Our screen time allowance slowly progressed to the max allowed by the American Academy of Pediatrics.

Before our second kid came along, there was no TV time at all for our first child. That changed to allowing her to watch an occasional PBS show or two (never more) once she had a baby sister. But with our third kid, I yearned for a distraction for the big kids while I nursed the baby, or cleaned marinara sauce off of the walls, or just caught my breath while sipping my coffee.

Having three kids at my feet in the kitchen while I cooked one of those home-cooked meals I mentioned was a test of parental patience that I failed over and over. I just needed a little peace and quiet. And so we now have a four-shows-a-day limit. And when someone is sick? All bets are off. All rules are broken. Two hours of TV? Try 12 hours of TV. Anything to help us survive the Great Stomach Flu of 2017.

And speaking of the stomach flu, by the time I had my third kid, I became very wary (okay, petrified) of germs.

You would think I would become pretty darn comfortable with them considering how constant they are around here. You know those Luvs commercials where the second-time mom doesn’t give a stink about the hygiene of the person about to hold her kid? Well, that mom has obviously never survived a winter like we just did. Two rounds of the flu, countless fevers, three cases of pinkeye, two kids with ear infections, one case of pneumonia, and one case of vaginal strep (yes, you read that right; who knew that was even a thing?) has me now shaking in my boots at the thought of what might come next.

I have spent an incredible chunk of money on vitamins, elderberry syrup, and other natural “tools” as a preventative measure, and it still wasn’t enough. At this point, I’m about to throw my dry, cracked hands (sore from all the hand-washing, obviously) up in surrender. Let those germs have their way with us! I’m tired of fighting. Except, the alternative is too terrifying to fathom.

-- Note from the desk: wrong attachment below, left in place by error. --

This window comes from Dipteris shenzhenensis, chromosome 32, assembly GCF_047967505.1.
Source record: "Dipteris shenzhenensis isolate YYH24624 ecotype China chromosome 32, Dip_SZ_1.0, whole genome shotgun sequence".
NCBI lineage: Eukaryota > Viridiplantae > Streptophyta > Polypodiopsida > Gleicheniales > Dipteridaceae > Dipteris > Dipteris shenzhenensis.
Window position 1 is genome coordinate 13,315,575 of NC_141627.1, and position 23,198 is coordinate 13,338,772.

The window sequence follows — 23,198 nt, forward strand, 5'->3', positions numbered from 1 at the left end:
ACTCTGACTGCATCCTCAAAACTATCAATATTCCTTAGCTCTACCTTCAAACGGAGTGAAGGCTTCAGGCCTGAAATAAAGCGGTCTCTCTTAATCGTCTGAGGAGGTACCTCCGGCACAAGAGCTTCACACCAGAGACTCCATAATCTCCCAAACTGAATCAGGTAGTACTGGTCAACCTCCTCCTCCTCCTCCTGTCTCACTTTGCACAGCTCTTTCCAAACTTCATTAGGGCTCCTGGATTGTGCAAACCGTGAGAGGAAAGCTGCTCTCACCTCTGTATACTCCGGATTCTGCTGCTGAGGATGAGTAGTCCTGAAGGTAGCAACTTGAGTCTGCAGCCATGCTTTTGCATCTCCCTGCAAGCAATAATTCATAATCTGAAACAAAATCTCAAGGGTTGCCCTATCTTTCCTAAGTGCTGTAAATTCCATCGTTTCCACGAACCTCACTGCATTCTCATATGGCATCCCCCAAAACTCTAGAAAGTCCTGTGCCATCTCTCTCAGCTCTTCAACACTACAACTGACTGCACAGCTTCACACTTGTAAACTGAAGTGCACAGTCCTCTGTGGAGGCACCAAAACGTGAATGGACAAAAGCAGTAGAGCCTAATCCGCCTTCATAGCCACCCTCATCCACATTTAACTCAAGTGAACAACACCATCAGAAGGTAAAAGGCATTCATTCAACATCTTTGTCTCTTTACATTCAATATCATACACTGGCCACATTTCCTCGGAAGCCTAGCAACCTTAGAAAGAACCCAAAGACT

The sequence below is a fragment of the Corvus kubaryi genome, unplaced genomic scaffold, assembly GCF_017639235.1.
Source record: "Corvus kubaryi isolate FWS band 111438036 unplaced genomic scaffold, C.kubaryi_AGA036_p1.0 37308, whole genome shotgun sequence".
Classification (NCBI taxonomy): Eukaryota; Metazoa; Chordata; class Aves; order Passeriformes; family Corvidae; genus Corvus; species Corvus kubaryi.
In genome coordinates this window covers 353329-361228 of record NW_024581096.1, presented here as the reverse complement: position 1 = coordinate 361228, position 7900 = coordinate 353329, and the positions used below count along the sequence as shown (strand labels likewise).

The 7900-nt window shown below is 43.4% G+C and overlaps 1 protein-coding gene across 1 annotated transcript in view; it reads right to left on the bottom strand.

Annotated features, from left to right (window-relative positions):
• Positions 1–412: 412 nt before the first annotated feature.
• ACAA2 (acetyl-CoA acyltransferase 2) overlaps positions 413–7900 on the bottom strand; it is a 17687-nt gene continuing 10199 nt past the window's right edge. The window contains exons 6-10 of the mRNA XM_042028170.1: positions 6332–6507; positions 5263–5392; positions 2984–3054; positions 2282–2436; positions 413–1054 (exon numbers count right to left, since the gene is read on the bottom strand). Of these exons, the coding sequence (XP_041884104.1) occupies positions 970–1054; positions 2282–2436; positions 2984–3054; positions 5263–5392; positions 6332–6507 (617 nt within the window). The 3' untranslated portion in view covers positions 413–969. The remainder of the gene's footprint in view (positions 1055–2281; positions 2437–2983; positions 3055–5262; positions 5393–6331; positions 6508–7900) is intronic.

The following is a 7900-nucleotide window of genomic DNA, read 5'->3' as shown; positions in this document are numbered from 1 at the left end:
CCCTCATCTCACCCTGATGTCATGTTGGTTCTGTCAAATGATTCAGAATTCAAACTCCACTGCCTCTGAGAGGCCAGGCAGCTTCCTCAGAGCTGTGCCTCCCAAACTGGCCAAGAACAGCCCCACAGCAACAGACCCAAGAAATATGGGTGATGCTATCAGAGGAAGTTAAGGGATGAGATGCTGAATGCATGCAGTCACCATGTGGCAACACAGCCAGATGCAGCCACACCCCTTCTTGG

I stopped choosing what my kids would wear on a daily basis.

In fact, I stopped doing a lot of things for my kids that they’re capable of doing on their own. Did you know that a 3-year-old can actually dress herself? And that it doesn’t really matter if your kindergartener chooses to wear her yellow and orange floral dress with purple heart leggings and a dozen barrettes in her hair? I didn’t, until our third came along and I realized it was time to just let some things go. Letting go is not something I’m particularly good at, but letting go of these things that really, really don’t matter has lightened my physical and emotional load immensely. It’s as though I’ve lost 20 pounds, except all the hard work has been done by my three kids!

This list isn’t all-inclusive. For that matter, it probably doesn’t even scratch the surface of the ways our lives have morphed and transformed since the arrival of our third child, sweet, smiley, stubborn, and vocal gremlin that he is. Everything has changed for us. Everything is changing still. Life is harder. Days are sometimes longer, and simultaneously, not long enough. We’ve all had to adjust in big ways, ways that we didn’t expect. Ways that no one warned us about.